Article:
Members of the Senate called for greater oversight of NGOs which obtain foreign funding and stricter controls on NGOs and civil society organisations which receive in-kind and cash donations.
Speaker of the Senate Abdel-Wahab Abdel-Razek said in a plenary session on 23 April that the Senate’s debate on NGOs — including a statement delivered by Minister of Social Solidarity Nevine Al-Qabbaj and comments made by senators — will be used by the chamber’s Human Rights and Social Solidarity Committee to prepare a report to be discussed in another plenary session.
Al-Qabbaj said the ministry’s supervision of the performance of all NGOs operating in Egypt “includes strict oversight of all foreign funds granted to NGOs and that licensed NGOs can obtain foreign financing only after it is approved by the auditing unit affiliated with the Ministry of Social Solidarity, the Central Auditing Agency, and the Administrative Control Authority.
Media outlets are free to publish how much funding NGOs receive from foreign sources, and a digital registry tracks how such allocations are disbursed, she added.
Al-Qabbaj stressed that the concerned auditing agencies are mandated to ensure funding is directed solely to development activities.
In 2021, according to Al-Qabbaj, LE2 billion was received in foreign funding, the majority of which was spent on health services.
She underlined that NGO Law 149/2019 does not include provisions for custodial sentences, though it allows for the imposition of fines, the freezing of bank accounts, suspension of directors and, in some cases, the disbanding of NGOs.
Senate Deputy Speaker Bahaaeddin Abu Shoka expressed concern over the absence of prison sentences in favour of what he termed “modest financial fines that mean nothing to NGOs with political agendas”, appearing unmoved by Al-Qabbaj’s argument that Senators adopt “a more positive view of NGOs which aid the state, particularly during times of crisis such as the coronavirus pandemic, and contribute generously to education and social protection programmes.”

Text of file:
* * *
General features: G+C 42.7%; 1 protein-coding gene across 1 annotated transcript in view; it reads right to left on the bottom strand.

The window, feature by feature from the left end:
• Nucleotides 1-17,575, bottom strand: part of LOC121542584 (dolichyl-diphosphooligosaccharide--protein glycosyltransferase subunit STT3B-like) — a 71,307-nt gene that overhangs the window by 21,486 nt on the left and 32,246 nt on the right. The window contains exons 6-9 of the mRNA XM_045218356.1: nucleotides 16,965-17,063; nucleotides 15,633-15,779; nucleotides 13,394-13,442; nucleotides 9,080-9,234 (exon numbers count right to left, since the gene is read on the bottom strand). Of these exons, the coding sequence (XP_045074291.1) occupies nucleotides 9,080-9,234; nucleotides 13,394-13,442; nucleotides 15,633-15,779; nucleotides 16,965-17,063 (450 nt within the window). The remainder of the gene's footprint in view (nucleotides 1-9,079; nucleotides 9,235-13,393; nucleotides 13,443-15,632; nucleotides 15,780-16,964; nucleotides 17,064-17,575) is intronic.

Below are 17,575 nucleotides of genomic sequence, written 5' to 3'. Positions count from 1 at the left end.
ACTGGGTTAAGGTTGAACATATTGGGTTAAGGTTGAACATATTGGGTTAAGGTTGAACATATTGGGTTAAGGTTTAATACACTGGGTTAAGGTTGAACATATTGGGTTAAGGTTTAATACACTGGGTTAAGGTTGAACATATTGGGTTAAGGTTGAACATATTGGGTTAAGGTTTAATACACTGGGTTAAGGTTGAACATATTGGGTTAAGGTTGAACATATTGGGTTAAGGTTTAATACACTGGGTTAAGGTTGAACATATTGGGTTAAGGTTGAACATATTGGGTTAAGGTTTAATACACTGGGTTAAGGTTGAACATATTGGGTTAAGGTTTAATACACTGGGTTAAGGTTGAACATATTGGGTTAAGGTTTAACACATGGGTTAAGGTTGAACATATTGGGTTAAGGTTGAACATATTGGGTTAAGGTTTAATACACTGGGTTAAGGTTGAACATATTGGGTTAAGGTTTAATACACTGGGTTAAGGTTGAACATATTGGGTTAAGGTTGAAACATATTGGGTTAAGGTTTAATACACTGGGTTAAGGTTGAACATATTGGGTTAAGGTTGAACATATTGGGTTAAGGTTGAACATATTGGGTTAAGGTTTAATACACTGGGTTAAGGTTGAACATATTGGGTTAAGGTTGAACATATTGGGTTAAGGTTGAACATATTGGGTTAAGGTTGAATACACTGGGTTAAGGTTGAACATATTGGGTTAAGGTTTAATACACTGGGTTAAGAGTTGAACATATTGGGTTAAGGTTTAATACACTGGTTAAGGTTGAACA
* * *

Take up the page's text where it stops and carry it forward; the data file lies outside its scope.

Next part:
Senator Abdou Abu Aysha said he was not in favour of demonising but that stricter controls over local NGOs which obtain foreign funding was needed to ensure such funds were not used to finance political activity.
The 23 April debate on government supervision of NGO sources of funding had been requested by Senator Soha Said Abdel-Moneim who said NGO Law 149/2019 afforded many privileges to civil society organisations operating in Egypt which had raised LE 2.2 billion from international donors between January and October 2021, and LE 4.9 billion in contributions from individual citizens. “Stricter controls are needed,” she argued, “to guarantee these enormous sums are used for development and charitable activities in a transparent way.”
“We need to know how much is spent on salaries, administrative services, TV ads, and is actually spent on development activities. Donations should not go to line the pockets of individuals at the expense of development.”
She urged greater coordination between the Ministry of Social Solidarity’s regional offices and NGOs to ensure funds are used to optimise development.
In response, Al-Qabbaj said the ministry keeps a close eye on advertising that urges people to donate money to NGOs, hospitals, and charitable organisations, and that a ceiling of 20 per cent of donations had been set on advertising expenditure.
Nabil Dibis, chair of the Senate’s Education Committee, said the status of NGOs in Egypt is a national security issue given that some funding is spent on promoting foreign agendas, and that between the 25 January 2011 uprising and President Abdel-Fattah Al-Sisi’s coming to office in June 2014, the majority of foreign funds to local NGOs was spent on political agitation.
Dibis demanded that a member of the security forces or the Administrative Control Authority be represented on the board of any NGO that obtains foreign funding, and that 70 per cent of all foreign funds should be earmarked for development projects such as the building of electricity stations and potable water facilities.
Senator Mohamed Emara argued that a ceiling of six per cent donations should be set for spending on salaries and administrative costs.
*A version of this article appears in print in the 28 April, 2022 edition of Al-Ahram Weekly.